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Economy in Brief

Philadelphia Fed Business Conditions Index Disappoints
by Tom Moeller  December 19, 2013

The Philadelphia Federal Reserve Bank reported that its General Business Conditions Index for December rose slightly to 7.0 from 6.5 in November. The figure nevertheless remained near its lowest level since May and was weaker than Consensus expectations for 10.2. For all of 2013, the Business Conditions Index increased to 6.4 from -0.2 in 2012. The seasonally adjusted figure constructed by Haver Analytics also was weak this month. It slipped to 53.0, the lowest level since August. It's comparable to the ISM Composite index. During the last ten years there has been a 71% correlation between the adjusted Philadelphia Fed index and real GDP growth.

Minimal improvement in the overall index reflected gains in new orders, shipments and employment. During the last ten year there has been a 79% correlation between the employment index and the m/m change in nonfarm payrolls. To the down-side, however, were delivery times (faster), unfilled orders and inventories.

Pricing power also deteriorated. The prices paid index fell back to 20.1, the lowest level since August. A lessened twenty five percent of respondents paid higher prices and an increased five percent paid less. During the last ten years there has been a 71% correlation between the prices paid index and three-month growth in the intermediate goods PPI.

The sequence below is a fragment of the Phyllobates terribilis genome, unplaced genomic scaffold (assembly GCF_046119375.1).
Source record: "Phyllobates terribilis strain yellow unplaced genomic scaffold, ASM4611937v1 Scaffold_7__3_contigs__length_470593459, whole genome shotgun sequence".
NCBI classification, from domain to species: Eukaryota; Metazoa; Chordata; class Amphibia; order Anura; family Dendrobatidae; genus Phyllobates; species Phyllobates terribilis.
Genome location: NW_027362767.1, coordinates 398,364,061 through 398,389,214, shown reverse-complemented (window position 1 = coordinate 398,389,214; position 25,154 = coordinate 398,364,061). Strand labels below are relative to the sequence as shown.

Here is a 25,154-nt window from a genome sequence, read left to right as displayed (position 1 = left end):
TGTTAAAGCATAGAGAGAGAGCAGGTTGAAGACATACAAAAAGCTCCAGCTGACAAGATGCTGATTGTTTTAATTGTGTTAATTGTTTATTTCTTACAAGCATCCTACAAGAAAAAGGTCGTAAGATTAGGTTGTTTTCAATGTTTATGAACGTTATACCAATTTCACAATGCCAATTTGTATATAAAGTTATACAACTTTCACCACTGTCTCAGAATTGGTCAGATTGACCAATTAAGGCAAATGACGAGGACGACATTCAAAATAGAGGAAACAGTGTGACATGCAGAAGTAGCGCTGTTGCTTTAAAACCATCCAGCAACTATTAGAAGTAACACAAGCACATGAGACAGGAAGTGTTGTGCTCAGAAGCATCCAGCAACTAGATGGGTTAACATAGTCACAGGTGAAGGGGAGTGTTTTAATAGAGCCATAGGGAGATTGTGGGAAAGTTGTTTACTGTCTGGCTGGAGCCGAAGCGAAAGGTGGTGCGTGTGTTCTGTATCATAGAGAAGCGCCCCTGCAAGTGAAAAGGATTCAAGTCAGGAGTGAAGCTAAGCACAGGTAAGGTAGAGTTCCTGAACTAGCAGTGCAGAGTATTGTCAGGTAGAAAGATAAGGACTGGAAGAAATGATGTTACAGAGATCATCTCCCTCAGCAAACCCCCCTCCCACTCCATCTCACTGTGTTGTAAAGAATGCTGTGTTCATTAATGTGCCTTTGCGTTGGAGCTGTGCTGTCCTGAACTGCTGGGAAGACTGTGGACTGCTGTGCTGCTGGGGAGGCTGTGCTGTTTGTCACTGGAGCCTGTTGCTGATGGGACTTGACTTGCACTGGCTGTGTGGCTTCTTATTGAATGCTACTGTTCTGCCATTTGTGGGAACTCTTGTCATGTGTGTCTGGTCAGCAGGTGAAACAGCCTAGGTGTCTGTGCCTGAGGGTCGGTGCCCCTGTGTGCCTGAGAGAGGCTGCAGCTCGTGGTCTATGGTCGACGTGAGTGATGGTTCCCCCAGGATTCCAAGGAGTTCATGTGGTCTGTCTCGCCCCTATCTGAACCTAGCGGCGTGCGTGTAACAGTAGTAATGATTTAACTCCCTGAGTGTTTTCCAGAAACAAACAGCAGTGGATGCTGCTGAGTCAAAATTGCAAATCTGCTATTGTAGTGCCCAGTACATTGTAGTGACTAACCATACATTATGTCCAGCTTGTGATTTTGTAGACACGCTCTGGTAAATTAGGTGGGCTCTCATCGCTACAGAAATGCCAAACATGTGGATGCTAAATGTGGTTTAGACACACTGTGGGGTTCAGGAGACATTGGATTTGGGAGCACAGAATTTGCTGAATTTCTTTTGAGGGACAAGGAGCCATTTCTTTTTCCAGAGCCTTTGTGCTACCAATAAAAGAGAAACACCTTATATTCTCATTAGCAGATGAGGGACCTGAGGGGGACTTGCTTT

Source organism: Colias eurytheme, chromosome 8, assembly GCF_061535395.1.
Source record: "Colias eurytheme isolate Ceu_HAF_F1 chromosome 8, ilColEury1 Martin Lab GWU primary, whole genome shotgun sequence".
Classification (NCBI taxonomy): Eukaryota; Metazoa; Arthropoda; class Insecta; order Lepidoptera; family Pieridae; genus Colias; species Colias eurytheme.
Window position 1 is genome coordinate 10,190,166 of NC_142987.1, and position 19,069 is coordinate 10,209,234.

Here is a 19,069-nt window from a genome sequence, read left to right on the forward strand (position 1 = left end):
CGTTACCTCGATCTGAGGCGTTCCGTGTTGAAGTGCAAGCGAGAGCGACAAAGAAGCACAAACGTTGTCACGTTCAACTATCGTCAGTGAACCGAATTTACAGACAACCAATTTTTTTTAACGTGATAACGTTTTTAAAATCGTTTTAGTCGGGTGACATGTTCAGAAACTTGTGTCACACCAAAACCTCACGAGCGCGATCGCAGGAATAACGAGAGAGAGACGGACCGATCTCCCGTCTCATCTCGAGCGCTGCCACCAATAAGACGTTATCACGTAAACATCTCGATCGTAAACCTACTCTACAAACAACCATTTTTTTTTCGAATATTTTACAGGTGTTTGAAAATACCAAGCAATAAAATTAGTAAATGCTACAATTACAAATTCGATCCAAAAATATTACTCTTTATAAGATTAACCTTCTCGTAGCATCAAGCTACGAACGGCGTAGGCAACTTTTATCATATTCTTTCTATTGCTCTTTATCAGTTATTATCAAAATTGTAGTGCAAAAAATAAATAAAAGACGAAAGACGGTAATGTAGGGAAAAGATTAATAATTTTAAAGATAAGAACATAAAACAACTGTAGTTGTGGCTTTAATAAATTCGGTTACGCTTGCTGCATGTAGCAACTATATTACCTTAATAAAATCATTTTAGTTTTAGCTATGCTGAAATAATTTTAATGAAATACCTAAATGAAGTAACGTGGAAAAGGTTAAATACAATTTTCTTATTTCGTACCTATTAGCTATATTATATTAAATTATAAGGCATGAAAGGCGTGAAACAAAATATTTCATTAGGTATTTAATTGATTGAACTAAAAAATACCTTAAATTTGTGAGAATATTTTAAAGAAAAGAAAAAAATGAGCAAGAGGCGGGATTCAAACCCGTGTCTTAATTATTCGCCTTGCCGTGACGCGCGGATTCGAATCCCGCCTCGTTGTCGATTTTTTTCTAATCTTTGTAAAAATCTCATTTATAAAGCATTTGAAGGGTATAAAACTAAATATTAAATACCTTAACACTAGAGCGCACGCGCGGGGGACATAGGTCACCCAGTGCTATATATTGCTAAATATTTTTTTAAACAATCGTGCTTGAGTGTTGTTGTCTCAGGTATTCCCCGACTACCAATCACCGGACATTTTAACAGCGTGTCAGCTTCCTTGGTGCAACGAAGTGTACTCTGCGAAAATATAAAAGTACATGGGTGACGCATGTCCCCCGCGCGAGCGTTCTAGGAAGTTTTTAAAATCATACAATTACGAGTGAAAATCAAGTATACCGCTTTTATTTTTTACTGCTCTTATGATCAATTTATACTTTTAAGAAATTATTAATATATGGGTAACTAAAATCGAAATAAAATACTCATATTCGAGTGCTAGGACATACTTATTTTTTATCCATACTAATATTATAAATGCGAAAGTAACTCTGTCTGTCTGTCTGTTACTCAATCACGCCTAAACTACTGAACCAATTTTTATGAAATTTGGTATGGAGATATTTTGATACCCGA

The separate index of expected business conditions in six months deteriorated to 44.0, the lowest level since June. The new orders, shipments and employment series fell sharply. Inventories, unfilled orders and prices paid index also were off. Capital spending fell to a nine month low.

The survey panel consists of 150 manufacturing companies in Federal Reserve District III (consisting of southeastern PA, southern NJ and Delaware.) The diffusion indexes represent the percentage of respondents indicating an increase minus the percentage indicating a decrease in activity. The ISM adjusted figure, calculated by Haver Analytics, is the average of five diffusion indexes, new orders, production, employment, supplier deliveries and inventories with equal weights (20% each). Each diffusion index is the sum of the percent responding "higher" and one-half of the percent responding "same."

The figures from the Philadelphia Federal Reserve can be found in Haver's SURVEYS database. The Consensus expectations figure is available in AS1REPNA.

Philadelphia Fed (%, SA) Dec Nov Oct Dec'12 2013 2012 2011
ISM-Adjusted General Business Conditions 53.0 53.2 56.9 49.8 50.0 47.7 51.9
General Business Conditions 7.0 6.5 19.8 4.6 6.4 -0.2 7.7
  New Orders 15.4 11.8 27.5 4.9 7.3 -0.1 7.2
  Shipments 13.3 5.6 20.4 14.7 7.1 -1.4 9.9
  Unfilled Orders -5.0 -4.2 9.1 -2.0 -3.8 -6.5 -0.9
  Delivery Time -9.0 3.2 6.1 -6.0 -4.0 -9.1 -0.4
  Inventories 14.8 15.3 7.3 -7.8 -3.2 -6.0 -0.3
  Number of Employees 2.2 1.1 15.4 -0.2 1.5 0.0 11.0
  Prices Paid 20.1 29.9 21.7 23.5 16.7 17.7 39.3
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